Some of my favorite books are: The Princess Bride (personal most favorite,) Gone Girl (twisted but compelling,) The Girl with the Dragon Tattoo (her mission worn literally on her skin,) and The Scarlet Letter (breathtaking for its view into a rigid society I considered savage with its public morality.)
    As for movies, Secret in Their Eyes – the ultimate revenge, perhaps, because punishment is so brutal.
    Great post, Heather. I enjoyed your description of this masterplot, especially the idea of moral justification.

    1. You mention some excellent examples. I haven’t seen SECRET IN THEIR EYES, but will check it out. And I have to admit that when served injustice myself, or when witnessing it happen to others, my mind instinctively plots revenge. Perhaps I should put those feelings into words… Glad you enjoyed the post, and thanks so much for the comment!

  3. Well, I’m a fantasy fan, I’ve read my share of vengean stories, and I have to admit this is a kind of masterplot I really like. Not because of blood-shading, mind you, but because it has the potentiality to bring up a lot of intersting reflections.

    One of the most intersting I read was David Gemmell’s “Ironhead’s Daughter”. Gemmell wrote the vegeance masterplot quite often and he was particularly interested in normal people doing the wrong thing.
    In “Ironhead’s Daugther” the protagonist, Sigarni, is raped by a group of men when she gets arrested and put in jail. She manages to evade thanks to her witts and afterward she seeks and kills all the men in the group. This group is very diverse. You don’t have the normal hateful bunch of men, but every one of these men is different and has his own personality. One of them is actually a good men who got caught up in the ‘pack psichology’ and did something he would have normally never done. Sigarni kills him as she kills all her rapers, but Gemmell had the possibility to rise a few questions: what is a just punishment? When someone is punished for a crime, does it matter their personality and previous behaviour or is the crime they committed more important? Does it matter if they repent? Does the victime have the possibility to chose the punishement, whatever it turns out to be, because they’re the ones who were wronged? Where exactly do you place the line of justice?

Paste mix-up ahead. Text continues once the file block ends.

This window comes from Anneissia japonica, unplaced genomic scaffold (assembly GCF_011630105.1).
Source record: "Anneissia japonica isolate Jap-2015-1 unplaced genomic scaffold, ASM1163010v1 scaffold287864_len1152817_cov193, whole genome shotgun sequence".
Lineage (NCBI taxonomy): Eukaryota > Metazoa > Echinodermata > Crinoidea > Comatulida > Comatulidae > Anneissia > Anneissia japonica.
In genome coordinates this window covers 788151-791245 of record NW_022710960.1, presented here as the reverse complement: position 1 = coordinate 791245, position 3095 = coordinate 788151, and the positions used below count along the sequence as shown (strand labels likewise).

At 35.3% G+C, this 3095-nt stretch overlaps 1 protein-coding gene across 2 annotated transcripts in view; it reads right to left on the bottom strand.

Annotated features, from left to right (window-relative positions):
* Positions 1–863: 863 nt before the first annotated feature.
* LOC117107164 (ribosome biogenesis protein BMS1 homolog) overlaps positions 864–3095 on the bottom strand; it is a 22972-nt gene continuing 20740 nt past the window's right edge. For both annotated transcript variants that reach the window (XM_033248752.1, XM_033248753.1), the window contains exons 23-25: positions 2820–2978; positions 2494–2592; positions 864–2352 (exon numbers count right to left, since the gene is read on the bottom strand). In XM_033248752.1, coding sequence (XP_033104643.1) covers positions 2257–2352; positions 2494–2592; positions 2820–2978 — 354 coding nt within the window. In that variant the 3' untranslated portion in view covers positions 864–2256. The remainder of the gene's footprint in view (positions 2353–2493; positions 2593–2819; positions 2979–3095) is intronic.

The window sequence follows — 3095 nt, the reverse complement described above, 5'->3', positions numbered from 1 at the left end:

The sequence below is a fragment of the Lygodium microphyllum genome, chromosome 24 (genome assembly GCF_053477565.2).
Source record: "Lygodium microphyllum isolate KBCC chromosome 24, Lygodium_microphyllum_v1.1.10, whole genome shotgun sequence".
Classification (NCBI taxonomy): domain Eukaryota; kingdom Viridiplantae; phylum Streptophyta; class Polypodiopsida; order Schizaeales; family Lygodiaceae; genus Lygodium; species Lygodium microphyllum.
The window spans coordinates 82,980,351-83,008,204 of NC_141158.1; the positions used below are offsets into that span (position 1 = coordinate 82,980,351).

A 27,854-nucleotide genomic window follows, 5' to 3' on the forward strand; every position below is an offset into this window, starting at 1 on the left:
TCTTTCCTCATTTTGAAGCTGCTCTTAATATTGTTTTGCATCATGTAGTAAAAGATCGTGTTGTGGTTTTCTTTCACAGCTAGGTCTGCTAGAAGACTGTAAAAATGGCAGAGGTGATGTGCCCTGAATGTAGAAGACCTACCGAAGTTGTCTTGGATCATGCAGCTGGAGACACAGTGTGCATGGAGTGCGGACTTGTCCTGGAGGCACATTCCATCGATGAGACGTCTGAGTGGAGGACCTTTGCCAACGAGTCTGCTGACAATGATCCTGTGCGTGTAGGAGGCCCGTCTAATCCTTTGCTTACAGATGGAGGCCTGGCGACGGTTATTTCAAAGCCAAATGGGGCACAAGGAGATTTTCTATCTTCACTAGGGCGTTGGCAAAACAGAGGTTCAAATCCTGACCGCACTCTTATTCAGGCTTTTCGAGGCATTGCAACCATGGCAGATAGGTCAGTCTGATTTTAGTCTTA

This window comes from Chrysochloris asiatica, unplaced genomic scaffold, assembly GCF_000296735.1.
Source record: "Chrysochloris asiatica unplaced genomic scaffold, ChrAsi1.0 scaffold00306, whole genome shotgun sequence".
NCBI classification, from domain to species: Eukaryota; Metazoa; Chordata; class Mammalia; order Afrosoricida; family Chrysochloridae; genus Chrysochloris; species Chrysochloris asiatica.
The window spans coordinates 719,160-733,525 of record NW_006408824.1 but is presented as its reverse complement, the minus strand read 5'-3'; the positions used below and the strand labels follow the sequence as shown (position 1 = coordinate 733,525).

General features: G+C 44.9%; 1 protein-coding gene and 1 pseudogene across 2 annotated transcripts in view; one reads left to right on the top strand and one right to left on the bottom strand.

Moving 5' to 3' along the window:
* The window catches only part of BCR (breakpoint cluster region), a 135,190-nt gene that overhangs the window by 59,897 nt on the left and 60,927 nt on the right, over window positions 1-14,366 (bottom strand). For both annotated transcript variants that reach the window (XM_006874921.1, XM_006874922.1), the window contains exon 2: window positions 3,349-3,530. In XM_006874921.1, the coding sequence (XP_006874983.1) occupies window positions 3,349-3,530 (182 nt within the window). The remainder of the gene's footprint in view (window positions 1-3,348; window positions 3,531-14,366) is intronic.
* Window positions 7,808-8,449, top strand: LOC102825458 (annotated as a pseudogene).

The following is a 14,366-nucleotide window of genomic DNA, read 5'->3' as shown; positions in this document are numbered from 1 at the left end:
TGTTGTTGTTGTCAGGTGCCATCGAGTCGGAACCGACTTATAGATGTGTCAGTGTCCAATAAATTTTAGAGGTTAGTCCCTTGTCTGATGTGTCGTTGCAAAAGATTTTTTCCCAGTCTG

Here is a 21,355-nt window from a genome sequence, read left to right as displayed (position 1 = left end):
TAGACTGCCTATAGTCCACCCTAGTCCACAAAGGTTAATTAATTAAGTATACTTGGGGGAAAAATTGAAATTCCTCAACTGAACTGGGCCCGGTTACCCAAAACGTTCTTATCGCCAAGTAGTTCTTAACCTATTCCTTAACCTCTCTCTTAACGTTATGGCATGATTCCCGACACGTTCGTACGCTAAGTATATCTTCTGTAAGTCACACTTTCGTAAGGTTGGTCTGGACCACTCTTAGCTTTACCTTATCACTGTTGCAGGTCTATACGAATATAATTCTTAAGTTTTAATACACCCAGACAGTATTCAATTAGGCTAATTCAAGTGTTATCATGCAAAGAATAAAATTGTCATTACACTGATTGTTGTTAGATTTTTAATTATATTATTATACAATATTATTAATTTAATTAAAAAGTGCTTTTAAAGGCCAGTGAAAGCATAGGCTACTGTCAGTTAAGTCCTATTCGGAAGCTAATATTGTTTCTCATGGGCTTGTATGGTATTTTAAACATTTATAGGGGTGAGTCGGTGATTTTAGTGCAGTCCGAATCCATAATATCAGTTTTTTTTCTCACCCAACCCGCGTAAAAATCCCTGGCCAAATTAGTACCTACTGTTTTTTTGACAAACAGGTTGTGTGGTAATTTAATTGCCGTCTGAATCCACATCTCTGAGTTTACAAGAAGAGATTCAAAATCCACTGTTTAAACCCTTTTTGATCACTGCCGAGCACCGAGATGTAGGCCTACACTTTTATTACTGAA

It is an adventure-packed story (all of Gemmell’s stories are), but there is a lot of food for thoughts in there.

    @JazzFeathers
    The Old Shelter – Jazz Age Jazz